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Teachers are Quitting

Posted by on Feb. 10, 2013 at 6:24 PM
Max
  • 79 Replies
2 moms liked this

Too many teachers are quitting, experts warn

 


 
Too many teachers are quitting, experts warn
 

Frustrations for teachers include low social status, relatively low salary levels, the lack of merit pay and a sense of failure, says Jon G. Bradley, associate professor of education at McGill University.

Photograph by: Marie-France Coallier , The Gazette

False allegations of misconduct are one element in a toxic brew of problems driving an extraordinary number of teachers out of the education field, say educational experts.

“Across North America, nearly half of all new teachers leave the field within five years,” said Jon G. Bradley, associate professor of education at McGill University. In Alberta, one of the few provinces to collect data, the figure is 40 per cent within five years. Figures for Quebec were not available, but believed to be similar to the North American average.

The education field is in crisis, said Bradley. “It’s almost as though we’re doing everything in our power to discourage these fully trained, committed people from making teaching a career,” he said. But if the growing incidence of false allegations is the “elephant in the room” that no one wants to talk about, it’s not the only problem. Other frustrations for teachers include low social status, relatively low salary levels, the lack of merit pay and a sense of failure, he said.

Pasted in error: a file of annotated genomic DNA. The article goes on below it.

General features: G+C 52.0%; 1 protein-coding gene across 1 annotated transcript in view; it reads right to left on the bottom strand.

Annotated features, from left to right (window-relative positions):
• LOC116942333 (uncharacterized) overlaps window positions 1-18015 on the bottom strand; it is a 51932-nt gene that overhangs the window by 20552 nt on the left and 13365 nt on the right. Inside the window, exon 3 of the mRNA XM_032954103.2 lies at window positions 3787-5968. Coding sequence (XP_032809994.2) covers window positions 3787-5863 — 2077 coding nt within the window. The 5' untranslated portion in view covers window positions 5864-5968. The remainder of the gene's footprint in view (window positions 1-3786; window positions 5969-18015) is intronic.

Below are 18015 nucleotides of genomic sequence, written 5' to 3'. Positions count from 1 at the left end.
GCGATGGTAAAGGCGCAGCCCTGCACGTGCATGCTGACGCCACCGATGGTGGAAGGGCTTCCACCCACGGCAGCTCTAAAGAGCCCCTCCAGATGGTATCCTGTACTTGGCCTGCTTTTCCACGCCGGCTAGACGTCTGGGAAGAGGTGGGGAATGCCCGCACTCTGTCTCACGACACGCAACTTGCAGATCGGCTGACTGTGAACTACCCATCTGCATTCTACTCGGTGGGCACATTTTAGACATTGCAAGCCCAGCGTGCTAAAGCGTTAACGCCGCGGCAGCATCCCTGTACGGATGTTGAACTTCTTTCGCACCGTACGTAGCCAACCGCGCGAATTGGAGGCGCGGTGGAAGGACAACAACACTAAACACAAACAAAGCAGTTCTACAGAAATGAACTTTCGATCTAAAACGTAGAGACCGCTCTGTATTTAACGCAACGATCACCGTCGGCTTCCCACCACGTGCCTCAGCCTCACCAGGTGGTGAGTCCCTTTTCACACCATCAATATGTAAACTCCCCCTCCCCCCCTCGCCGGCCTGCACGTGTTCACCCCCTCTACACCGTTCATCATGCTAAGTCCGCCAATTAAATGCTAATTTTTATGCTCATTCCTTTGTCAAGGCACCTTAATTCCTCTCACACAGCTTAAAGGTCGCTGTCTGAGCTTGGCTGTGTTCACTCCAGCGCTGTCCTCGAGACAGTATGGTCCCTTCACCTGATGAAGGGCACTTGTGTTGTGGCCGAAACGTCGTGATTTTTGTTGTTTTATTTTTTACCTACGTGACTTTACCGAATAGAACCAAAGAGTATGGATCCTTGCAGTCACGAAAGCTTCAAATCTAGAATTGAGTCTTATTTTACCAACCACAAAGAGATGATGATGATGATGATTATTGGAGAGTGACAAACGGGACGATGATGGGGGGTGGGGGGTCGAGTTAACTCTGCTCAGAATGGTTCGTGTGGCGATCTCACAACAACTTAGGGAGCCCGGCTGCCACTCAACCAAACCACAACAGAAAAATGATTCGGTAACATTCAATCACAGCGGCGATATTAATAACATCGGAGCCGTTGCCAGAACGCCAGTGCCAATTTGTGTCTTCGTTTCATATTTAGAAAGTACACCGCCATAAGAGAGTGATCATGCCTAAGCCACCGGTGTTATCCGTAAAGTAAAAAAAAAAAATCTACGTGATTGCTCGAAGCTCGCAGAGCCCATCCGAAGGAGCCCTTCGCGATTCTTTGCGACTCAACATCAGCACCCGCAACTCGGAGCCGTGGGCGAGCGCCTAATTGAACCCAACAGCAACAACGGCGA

“Any other profession that had that kind of turnover would look at working conditions, would look at salaries and other things surrounding the teaching environment,” said Joel Westheimer, university research chair and professor at the University of Ottawa’s faculty of education. “Instead, in education, we bring up talk about testing teachers and linking their pay to the students’ performance. I mean, can you imagine Microsoft suffering a crisis because there were not enough programmers going into the profession and leaving after the first five years? Would (the company’s) response be to increase salaries, recruit better people, change working conditions so that they could work in different places, have free soda and free lunches? Or would it test them?”

Bradley said teachers have been left defenceless in the face of unfair pressures and accusations. “We’re all worried about bullying in schools, but what about parents bullying teachers? What about principals bullying teachers? It’s not a collaborative workplace. We live these lies (in schools), that everybody loves children and therefore we all have to be nice people.” But schools are not nice places, said Bradley. “Learning is hard work,” he said. Students are pushed and challenged and they don’t always want to be.